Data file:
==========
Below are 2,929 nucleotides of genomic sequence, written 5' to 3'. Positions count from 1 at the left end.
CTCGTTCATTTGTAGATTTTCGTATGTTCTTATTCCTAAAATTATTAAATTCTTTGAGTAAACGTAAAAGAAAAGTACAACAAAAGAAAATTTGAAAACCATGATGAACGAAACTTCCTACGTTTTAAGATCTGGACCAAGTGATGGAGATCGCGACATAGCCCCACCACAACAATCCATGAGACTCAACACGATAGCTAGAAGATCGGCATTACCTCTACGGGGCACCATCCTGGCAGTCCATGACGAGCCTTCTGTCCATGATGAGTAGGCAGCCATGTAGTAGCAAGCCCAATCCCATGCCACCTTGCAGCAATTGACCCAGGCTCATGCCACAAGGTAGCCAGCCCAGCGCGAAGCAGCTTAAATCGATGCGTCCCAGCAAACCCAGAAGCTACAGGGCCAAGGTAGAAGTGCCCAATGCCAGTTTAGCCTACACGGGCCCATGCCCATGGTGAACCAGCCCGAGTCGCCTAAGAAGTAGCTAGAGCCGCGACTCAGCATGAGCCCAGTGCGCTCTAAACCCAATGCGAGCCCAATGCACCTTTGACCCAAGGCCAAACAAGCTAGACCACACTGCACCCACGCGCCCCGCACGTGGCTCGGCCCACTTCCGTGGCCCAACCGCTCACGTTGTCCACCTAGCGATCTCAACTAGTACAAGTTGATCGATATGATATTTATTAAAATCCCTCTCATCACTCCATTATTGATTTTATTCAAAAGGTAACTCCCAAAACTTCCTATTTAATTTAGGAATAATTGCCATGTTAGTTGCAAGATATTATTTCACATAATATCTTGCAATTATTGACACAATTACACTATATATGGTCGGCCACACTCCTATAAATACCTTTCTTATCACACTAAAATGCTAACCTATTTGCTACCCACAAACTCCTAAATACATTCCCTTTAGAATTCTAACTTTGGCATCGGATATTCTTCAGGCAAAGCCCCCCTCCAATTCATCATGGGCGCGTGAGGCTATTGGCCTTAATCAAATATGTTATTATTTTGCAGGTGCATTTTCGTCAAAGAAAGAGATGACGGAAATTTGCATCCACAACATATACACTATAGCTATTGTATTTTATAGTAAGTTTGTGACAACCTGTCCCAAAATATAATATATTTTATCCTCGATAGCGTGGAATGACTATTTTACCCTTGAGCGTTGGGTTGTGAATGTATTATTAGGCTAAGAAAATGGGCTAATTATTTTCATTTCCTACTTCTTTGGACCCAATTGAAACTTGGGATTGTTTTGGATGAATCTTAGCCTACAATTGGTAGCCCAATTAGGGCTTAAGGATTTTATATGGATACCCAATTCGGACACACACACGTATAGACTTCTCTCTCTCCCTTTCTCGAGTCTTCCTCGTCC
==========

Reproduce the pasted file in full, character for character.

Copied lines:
Below are 2,929 nucleotides of genomic sequence, written 5' to 3'. Positions count from 1 at the left end.
CTCGTTCATTTGTAGATTTTCGTATGTTCTTATTCCTAAAATTATTAAATTCTTTGAGTAAACGTAAAAGAAAAGTACAACAAAAGAAAATTTGAAAACCATGATGAACGAAACTTCCTACGTTTTAAGATCTGGACCAAGTGATGGAGATCGCGACATAGCCCCACCACAACAATCCATGAGACTCAACACGATAGCTAGAAGATCGGCATTACCTCTACGGGGCACCATCCTGGCAGTCCATGACGAGCCTTCTGTCCATGATGAGTAGGCAGCCATGTAGTAGCAAGCCCAATCCCATGCCACCTTGCAGCAATTGACCCAGGCTCATGCCACAAGGTAGCCAGCCCAGCGCGAAGCAGCTTAAATCGATGCGTCCCAGCAAACCCAGAAGCTACAGGGCCAAGGTAGAAGTGCCCAATGCCAGTTTAGCCTACACGGGCCCATGCCCATGGTGAACCAGCCCGAGTCGCCTAAGAAGTAGCTAGAGCCGCGACTCAGCATGAGCCCAGTGCGCTCTAAACCCAATGCGAGCCCAATGCACCTTTGACCCAAGGCCAAACAAGCTAGACCACACTGCACCCACGCGCCCCGCACGTGGCTCGGCCCACTTCCGTGGCCCAACCGCTCACGTTGTCCACCTAGCGATCTCAACTAGTACAAGTTGATCGATATGATATTTATTAAAATCCCTCTCATCACTCCATTATTGATTTTATTCAAAAGGTAACTCCCAAAACTTCCTATTTAATTTAGGAATAATTGCCATGTTAGTTGCAAGATATTATTTCACATAATATCTTGCAATTATTGACACAATTACACTATATATGGTCGGCCACACTCCTATAAATACCTTTCTTATCACACTAAAATGCTAACCTATTTGCTACCCACAAACTCCTAAATACATTCCCTTTAGAATTCTAACTTTGGCATCGGATATTCTTCAGGCAAAGCCCCCCTCCAATTCATCATGGGCGCGTGAGGCTATTGGCCTTAATCAAATATGTTATTATTTTGCAGGTGCATTTTCGTCAAAGAAAGAGATGACGGAAATTTGCATCCACAACATATACACTATAGCTATTGTATTTTATAGTAAGTTTGTGACAACCTGTCCCAAAATATAATATATTTTATCCTCGATAGCGTGGAATGACTATTTTACCCTTGAGCGTTGGGTTGTGAATGTATTATTAGGCTAAGAAAATGGGCTAATTATTTTCATTTCCTACTTCTTTGGACCCAATTGAAACTTGGGATTGTTTTGGATGAATCTTAGCCTACAATTGGTAGCCCAATTAGGGCTTAAGGATTTTATATGGATACCCAATTCGGACACACACACGTATAGACTTCTCTCTCTCCCTTTCTCGAGTCTTCCTCGTCC